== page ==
The 7th grade Curriculum including Student I CAN statements (Learning Targets)

Unit 1 - Shapes and Designs
• I can construct a triangle given a combination of 3 measures of angles or sides.
• I can notice the conditions of a unique triangle, more than one triangle, or no triangle.
• I can distinguish between adjacent and vertical angles.
• I can identify complementary and supplementary angles.
• I can write and solve an equation to find the measure of an unknown angle.
• I can write and solve and equation to represent perimeter and/or area of polygons.
Unit 2 - Accentuate the Negative
• I can understand that the absolute value of a number is its distance from zero.
• I can understand the relationship between a positive or negative number and its opposite (additive inverse).
• I can understand the relationship between a positive or negative number, a, and it multiplicative inverse, b, where a x b =1.
• I can locate rational numbers on a number line.
• I can compare and order rational numbers.
• I can use a number line, positive/negative chips, heaps/holes, or another manipulative to develop rules for adding and subtracting rational numbers.
• I can use the Associate and Commutative Properties for addition and subtraction.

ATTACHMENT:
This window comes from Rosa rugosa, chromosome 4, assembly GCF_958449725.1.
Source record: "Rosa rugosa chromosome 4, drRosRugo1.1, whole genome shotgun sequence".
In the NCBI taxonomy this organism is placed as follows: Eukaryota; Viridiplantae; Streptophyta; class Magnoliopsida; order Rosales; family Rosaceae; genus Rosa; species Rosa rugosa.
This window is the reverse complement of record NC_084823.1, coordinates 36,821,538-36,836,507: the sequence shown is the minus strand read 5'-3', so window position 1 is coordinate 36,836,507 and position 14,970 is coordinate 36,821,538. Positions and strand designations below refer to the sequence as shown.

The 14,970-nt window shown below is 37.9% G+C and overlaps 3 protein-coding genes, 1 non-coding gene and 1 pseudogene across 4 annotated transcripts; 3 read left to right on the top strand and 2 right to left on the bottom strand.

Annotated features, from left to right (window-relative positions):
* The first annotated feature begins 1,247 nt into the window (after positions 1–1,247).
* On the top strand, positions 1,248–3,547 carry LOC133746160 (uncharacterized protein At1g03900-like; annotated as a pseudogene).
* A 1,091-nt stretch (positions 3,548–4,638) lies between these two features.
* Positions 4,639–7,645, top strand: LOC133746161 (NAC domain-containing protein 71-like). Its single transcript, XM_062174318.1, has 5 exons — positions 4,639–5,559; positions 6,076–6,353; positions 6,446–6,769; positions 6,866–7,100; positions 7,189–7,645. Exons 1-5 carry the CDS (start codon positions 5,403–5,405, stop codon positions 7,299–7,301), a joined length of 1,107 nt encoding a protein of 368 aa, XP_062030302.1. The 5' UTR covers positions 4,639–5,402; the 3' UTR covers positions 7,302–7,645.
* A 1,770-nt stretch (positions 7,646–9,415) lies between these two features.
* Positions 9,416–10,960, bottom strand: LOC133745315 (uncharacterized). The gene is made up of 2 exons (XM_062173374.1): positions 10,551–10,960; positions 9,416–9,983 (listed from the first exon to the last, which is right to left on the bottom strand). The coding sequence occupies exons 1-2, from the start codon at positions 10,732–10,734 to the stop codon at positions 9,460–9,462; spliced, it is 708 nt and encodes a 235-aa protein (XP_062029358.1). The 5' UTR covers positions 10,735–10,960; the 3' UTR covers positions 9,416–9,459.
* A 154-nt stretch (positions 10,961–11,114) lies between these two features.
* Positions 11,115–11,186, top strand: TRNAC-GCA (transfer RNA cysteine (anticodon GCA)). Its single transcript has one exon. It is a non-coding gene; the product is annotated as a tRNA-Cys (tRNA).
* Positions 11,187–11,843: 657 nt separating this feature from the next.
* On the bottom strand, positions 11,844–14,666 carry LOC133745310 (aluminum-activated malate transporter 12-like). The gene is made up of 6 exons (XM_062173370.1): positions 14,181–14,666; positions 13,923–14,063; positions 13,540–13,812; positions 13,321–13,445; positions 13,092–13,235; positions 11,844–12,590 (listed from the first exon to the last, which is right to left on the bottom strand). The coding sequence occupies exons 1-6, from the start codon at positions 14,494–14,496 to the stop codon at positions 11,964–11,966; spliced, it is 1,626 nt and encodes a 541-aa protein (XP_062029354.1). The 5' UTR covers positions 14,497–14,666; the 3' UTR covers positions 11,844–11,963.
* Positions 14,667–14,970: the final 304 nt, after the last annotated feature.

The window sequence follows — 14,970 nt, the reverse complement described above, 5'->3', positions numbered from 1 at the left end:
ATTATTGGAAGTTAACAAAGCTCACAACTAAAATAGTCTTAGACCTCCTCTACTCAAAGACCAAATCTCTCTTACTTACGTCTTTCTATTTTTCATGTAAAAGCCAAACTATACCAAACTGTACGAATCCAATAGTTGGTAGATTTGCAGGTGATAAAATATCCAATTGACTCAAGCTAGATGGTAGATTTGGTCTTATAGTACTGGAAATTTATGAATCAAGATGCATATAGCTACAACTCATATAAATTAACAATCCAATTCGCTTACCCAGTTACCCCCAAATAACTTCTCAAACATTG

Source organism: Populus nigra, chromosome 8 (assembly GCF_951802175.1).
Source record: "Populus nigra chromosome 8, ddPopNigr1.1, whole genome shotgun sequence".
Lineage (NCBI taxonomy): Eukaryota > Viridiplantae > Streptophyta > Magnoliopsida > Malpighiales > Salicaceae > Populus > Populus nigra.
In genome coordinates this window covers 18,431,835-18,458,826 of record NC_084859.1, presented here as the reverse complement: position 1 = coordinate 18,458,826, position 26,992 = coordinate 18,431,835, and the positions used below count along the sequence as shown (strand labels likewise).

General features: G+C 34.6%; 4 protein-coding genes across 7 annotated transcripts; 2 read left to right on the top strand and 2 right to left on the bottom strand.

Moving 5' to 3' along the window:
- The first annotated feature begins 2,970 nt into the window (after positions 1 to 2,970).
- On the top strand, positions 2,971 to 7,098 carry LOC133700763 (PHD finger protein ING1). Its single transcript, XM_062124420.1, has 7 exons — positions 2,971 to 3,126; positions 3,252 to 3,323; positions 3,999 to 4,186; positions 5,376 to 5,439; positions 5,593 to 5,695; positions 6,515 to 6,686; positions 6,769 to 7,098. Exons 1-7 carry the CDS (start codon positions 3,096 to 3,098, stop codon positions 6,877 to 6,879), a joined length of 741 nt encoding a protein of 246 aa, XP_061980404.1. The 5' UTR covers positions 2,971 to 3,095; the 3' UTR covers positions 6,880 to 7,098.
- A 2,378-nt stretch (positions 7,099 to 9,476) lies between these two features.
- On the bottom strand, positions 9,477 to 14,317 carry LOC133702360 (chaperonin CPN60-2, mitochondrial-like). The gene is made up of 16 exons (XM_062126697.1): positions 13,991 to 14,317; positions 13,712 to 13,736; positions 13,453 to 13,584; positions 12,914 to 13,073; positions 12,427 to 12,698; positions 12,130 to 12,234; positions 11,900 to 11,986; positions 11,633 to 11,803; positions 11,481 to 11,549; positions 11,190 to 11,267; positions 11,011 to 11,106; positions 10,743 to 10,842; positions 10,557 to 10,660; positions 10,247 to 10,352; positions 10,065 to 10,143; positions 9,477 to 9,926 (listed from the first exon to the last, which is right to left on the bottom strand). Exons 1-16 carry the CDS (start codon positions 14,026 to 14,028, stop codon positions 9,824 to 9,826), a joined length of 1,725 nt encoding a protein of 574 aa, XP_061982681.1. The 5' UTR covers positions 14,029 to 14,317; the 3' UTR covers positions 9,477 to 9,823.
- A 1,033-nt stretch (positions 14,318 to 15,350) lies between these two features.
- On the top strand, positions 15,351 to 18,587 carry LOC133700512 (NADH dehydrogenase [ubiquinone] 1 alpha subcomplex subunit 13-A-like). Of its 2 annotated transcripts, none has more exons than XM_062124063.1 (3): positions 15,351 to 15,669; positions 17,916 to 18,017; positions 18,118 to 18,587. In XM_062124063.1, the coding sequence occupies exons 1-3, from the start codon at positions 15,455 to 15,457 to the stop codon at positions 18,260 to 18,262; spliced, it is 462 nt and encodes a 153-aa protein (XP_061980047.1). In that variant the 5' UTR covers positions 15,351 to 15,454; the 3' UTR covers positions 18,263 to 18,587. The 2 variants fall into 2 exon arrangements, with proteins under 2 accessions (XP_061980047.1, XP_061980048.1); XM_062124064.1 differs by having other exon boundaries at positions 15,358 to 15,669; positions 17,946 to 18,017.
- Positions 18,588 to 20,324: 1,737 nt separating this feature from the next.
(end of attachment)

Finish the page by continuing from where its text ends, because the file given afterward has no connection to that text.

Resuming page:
• I can apply the Distributive Property with positive and negative numbers to simplify expressions and solve problems.
Unit 3 - Stretching and Shrinking
• I can identify similar figures by comparing corresponding parts.
• I can use scale factors and ratios to describe relationships among the side lengths of similar figures.
• I can use the scale factor to create a similar scale drawing.
• I can predict the ways that stretching and shrinking a figure affects length, angle measures, perimeters, and areas.
• I can understand the relationship between equivalent ratios and similar figures.
• I can use the properties of similarity to find distances and heights that you cannot measure directly.
Unit 4 - Comparing and Scaling
• I can make comparisons using ratios, percents, fractions, rates, or differences.
• I can use long division to convert a rational number to a decimal.
• I can find equivalent forms of given rations and rates to scale comparisons up and down.
• I can find and interpret unit rates, and use them to make comparisons.
• I can identify the unit rate as the constant of proportionality and write equations.
• I can identify if two quantities in a table, graph, or equation are proportional.
• I can set up and solve proportions, using scaling or equivalency.
• I can use words to explain the relevance of a specific point on the graph of a proportional relationship.
Unit 5 - Moving Straight Ahead
• I can recognize linear relationships.
• I can represents a proportional relationship with an equation, table, graph, and story.
• I can identify the unit rate as the constant of proportionality.
• I can construct tables, graphs, and equations to express linear relationships.
• I can change one representation, (table, graph, equation, or story) of a linear relationship to another representation.
• I can use words to explain the relevance of a specific point in a graph and table.